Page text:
Over at PBS MediaShift, Simon Roughneen has a fascinating report on the ongoing difficulties of “getting the news out of Burma,” the lengths to which the ruling junta goes to block the flow of information out of and within the country, and how the junta’s planned “new ISP regime,” dividing the military, government and general ISPs into separate services, is likely to “enhance surveillance and online snooping, and make the country’s few bloggers more vulnerable than ever to arrest.”
More from Roughneen:
Any hope that the release of [well-known political dissident, Aung San Suu Kyi on November 13] signals even a tentative loosening-up appear to be misplaced. The military censors have stuck to the old ways, as evidenced by the fact that only ten of the country’s 100-plus privately owned publications were sanctioned to offer coverage of the release of Suu Kyi. All publications in Burma must have their content approved in advance by the Press Scrutiny Board. Speaking at a seminar on post-election Burma in Bangkok on November 23, Aung Zaw, the editor of Irrawaddy, a news magazine based in Thailand but run by Burmese journalists, told me that “media in Burma are trying to push the envelope with the censor, since the release of Aung San Suu Kyi.”
Shawn Crispin, southeast Asia representative of the Committee to Protect Journalists, told me there is a “yawning news gap” caused by heavy censorship and intimidation inside Burma. Burmese exiles try to fill the void, operating mainly from India and Thailand. Clandestine reporters inside the country take great risks to funnel information to editors in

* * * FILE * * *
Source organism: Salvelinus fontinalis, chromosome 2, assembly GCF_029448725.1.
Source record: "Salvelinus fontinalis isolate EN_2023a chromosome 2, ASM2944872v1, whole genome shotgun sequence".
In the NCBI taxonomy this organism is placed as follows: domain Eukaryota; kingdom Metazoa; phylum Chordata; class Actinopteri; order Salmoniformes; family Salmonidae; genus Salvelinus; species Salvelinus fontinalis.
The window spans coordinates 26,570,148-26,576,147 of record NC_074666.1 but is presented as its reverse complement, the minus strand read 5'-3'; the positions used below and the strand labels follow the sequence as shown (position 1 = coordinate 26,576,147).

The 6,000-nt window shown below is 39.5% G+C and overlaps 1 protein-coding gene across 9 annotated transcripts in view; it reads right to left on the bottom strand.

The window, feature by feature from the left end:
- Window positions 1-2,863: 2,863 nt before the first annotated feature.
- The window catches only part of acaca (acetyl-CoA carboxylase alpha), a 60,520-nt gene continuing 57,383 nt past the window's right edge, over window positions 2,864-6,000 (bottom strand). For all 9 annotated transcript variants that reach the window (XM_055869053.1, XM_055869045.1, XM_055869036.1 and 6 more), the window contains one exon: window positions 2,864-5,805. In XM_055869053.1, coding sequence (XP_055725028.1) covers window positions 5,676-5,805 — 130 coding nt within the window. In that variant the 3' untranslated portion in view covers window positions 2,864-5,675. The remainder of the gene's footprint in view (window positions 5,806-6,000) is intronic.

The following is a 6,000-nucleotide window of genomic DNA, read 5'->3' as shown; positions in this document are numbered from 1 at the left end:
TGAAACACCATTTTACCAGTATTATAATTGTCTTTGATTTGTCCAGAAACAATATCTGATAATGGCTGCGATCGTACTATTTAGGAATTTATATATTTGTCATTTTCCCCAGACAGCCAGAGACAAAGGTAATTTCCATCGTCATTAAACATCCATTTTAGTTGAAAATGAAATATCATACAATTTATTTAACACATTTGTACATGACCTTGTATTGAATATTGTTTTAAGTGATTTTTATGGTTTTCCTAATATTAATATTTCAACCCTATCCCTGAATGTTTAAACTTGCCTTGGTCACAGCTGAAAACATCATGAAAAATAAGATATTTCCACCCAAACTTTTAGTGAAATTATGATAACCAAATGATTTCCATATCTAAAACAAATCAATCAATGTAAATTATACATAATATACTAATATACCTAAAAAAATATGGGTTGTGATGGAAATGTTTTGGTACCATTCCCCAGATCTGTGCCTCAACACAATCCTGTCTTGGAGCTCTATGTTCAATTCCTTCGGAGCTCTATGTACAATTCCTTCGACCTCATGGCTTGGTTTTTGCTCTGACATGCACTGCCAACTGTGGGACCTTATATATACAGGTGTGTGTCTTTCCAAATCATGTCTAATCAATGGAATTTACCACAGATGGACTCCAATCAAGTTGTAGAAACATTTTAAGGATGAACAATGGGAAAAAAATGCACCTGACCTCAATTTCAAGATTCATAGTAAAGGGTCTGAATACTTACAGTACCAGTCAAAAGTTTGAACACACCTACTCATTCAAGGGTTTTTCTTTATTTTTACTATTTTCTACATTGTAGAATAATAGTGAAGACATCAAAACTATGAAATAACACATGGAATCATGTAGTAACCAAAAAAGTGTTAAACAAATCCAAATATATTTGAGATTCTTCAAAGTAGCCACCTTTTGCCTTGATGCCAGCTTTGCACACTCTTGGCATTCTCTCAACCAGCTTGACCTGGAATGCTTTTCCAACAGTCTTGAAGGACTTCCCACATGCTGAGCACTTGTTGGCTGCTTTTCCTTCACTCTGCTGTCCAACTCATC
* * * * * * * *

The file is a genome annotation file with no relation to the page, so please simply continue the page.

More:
Chiang Mai, New Delhi and beyond.
Roughneen includes this example of the “daring creativity” displayed by “state-watched media” since Suu Kyi’s release:
Sports journal First Eleven led with a front-page story on the Tuesday after Suu Kyi’s release that was a combination of headlines ostensibly about English Premier League soccer matches, but that also used colored lettering to discuss Suu Kyi’s release. Three innocuous-looking headlines — “Sunderland Freeze Chelsea,” “United Stunned by Villa” and “Arsenal Advance to Grab Their Hope” — read as “Su Free Unite & Advance to Grab The Hope.”
First Eleven got the ruse past the censors by submitting the advance copy of the page in black and white, but were subsequently hit with a two week publishing ban after the military realized that they had been fooled.
While you’re at it, read Clothilde Le Cloz’s piece on efforts to report on the recent election in Burma.
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